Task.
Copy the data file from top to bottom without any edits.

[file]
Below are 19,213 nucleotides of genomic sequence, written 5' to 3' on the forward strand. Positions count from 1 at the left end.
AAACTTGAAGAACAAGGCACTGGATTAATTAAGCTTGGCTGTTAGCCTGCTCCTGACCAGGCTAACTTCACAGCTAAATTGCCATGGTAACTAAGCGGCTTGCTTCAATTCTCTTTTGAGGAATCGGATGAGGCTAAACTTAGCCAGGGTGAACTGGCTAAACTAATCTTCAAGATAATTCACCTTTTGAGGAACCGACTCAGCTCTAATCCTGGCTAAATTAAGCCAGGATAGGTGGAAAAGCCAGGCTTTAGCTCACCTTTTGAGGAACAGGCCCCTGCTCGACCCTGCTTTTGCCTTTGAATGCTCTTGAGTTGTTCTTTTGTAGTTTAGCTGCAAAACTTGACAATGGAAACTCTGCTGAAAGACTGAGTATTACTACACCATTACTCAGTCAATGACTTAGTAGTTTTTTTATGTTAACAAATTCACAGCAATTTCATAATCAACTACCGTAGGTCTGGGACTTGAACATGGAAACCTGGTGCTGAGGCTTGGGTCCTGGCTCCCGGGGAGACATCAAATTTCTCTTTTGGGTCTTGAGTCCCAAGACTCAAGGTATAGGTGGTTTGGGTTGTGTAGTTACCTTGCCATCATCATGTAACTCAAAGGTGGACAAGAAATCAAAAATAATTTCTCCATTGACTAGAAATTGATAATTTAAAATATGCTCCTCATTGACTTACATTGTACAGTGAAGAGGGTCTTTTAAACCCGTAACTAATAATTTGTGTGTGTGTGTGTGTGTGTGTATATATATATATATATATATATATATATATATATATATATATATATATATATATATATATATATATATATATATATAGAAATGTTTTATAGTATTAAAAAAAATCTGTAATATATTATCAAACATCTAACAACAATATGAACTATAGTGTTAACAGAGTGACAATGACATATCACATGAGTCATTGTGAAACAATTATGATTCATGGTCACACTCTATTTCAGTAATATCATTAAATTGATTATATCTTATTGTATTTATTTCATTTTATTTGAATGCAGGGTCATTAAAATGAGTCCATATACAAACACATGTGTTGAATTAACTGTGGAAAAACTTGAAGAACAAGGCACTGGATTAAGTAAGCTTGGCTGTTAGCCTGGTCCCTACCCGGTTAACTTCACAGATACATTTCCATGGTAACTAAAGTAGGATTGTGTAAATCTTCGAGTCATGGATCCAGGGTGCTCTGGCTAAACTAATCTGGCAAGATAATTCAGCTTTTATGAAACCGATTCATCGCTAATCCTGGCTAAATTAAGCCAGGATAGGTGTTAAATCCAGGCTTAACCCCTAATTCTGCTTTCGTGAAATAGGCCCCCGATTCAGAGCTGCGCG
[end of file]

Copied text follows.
Below are 19,213 nucleotides of genomic sequence, written 5' to 3' on the forward strand. Positions count from 1 at the left end.
AAACTTGAAGAACAAGGCACTGGATTAATTAAGCTTGGCTGTTAGCCTGCTCCTGACCAGGCTAACTTCACAGCTAAATTGCCATGGTAACTAAGCGGCTTGCTTCAATTCTCTTTTGAGGAATCGGATGAGGCTAAACTTAGCCAGGGTGAACTGGCTAAACTAATCTTCAAGATAATTCACCTTTTGAGGAACCGACTCAGCTCTAATCCTGGCTAAATTAAGCCAGGATAGGTGGAAAAGCCAGGCTTTAGCTCACCTTTTGAGGAACAGGCCCCTGCTCGACCCTGCTTTTGCCTTTGAATGCTCTTGAGTTGTTCTTTTGTAGTTTAGCTGCAAAACTTGACAATGGAAACTCTGCTGAAAGACTGAGTATTACTACACCATTACTCAGTCAATGACTTAGTAGTTTTTTTATGTTAACAAATTCACAGCAATTTCATAATCAACTACCGTAGGTCTGGGACTTGAACATGGAAACCTGGTGCTGAGGCTTGGGTCCTGGCTCCCGGGGAGACATCAAATTTCTCTTTTGGGTCTTGAGTCCCAAGACTCAAGGTATAGGTGGTTTGGGTTGTGTAGTTACCTTGCCATCATCATGTAACTCAAAGGTGGACAAGAAATCAAAAATAATTTCTCCATTGACTAGAAATTGATAATTTAAAATATGCTCCTCATTGACTTACATTGTACAGTGAAGAGGGTCTTTTAAACCCGTAACTAATAATTTGTGTGTGTGTGTGTGTGTGTGTATATATATATATATATATATATATATATATATATATATATATATATATATATATATATATATATATATATATATATAGAAATGTTTTATAGTATTAAAAAAAATCTGTAATATATTATCAAACATCTAACAACAATATGAACTATAGTGTTAACAGAGTGACAATGACATATCACATGAGTCATTGTGAAACAATTATGATTCATGGTCACACTCTATTTCAGTAATATCATTAAATTGATTATATCTTATTGTATTTATTTCATTTTATTTGAATGCAGGGTCATTAAAATGAGTCCATATACAAACACATGTGTTGAATTAACTGTGGAAAAACTTGAAGAACAAGGCACTGGATTAAGTAAGCTTGGCTGTTAGCCTGGTCCCTACCCGGTTAACTTCACAGATACATTTCCATGGTAACTAAAGTAGGATTGTGTAAATCTTCGAGTCATGGATCCAGGGTGCTCTGGCTAAACTAATCTGGCAAGATAATTCAGCTTTTATGAAACCGATTCATCGCTAATCCTGGCTAAATTAAGCCAGGATAGGTGTTAAATCCAGGCTTAACCCCTAATTCTGCTTTCGTGAAATAGGCCCCCGATTCAGAGCTGCGCG